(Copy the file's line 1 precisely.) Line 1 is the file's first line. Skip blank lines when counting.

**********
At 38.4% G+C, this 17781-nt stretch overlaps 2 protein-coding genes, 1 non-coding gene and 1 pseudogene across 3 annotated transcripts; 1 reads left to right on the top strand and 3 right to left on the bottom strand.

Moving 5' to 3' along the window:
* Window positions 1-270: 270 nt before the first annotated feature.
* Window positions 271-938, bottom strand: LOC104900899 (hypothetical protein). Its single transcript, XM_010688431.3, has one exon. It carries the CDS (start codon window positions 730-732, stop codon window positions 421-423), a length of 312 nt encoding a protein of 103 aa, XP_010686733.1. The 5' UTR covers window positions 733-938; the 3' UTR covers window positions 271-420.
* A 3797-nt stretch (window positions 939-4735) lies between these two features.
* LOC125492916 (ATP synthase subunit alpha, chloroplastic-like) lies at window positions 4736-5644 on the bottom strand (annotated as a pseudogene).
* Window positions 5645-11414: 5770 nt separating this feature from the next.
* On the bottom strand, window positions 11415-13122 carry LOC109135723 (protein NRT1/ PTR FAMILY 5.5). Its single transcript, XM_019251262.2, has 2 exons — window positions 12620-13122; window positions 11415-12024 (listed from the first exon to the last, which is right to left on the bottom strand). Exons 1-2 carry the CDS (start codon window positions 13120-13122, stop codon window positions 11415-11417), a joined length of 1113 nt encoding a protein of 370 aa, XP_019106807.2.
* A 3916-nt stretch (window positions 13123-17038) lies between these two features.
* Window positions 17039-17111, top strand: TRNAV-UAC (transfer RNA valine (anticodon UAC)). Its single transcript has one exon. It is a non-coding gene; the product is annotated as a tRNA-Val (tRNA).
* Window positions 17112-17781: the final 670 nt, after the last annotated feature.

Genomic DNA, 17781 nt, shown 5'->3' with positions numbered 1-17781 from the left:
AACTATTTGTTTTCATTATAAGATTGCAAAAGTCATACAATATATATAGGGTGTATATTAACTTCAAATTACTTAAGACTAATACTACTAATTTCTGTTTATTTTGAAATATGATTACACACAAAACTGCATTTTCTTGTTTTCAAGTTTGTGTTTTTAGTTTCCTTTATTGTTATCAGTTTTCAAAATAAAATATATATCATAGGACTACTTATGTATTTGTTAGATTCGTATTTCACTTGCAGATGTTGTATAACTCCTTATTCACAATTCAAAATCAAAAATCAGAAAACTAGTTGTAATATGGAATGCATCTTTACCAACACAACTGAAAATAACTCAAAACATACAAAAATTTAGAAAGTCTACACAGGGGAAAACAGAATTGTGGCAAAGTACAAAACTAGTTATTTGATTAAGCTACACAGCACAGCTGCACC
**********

At 38.4% G+C, this 17781-nt stretch overlaps 2 protein-coding genes, 1 non-coding gene and 1 pseudogene across 3 annotated transcripts; 1 reads left to right on the top strand and 3 right to left on the bottom strand.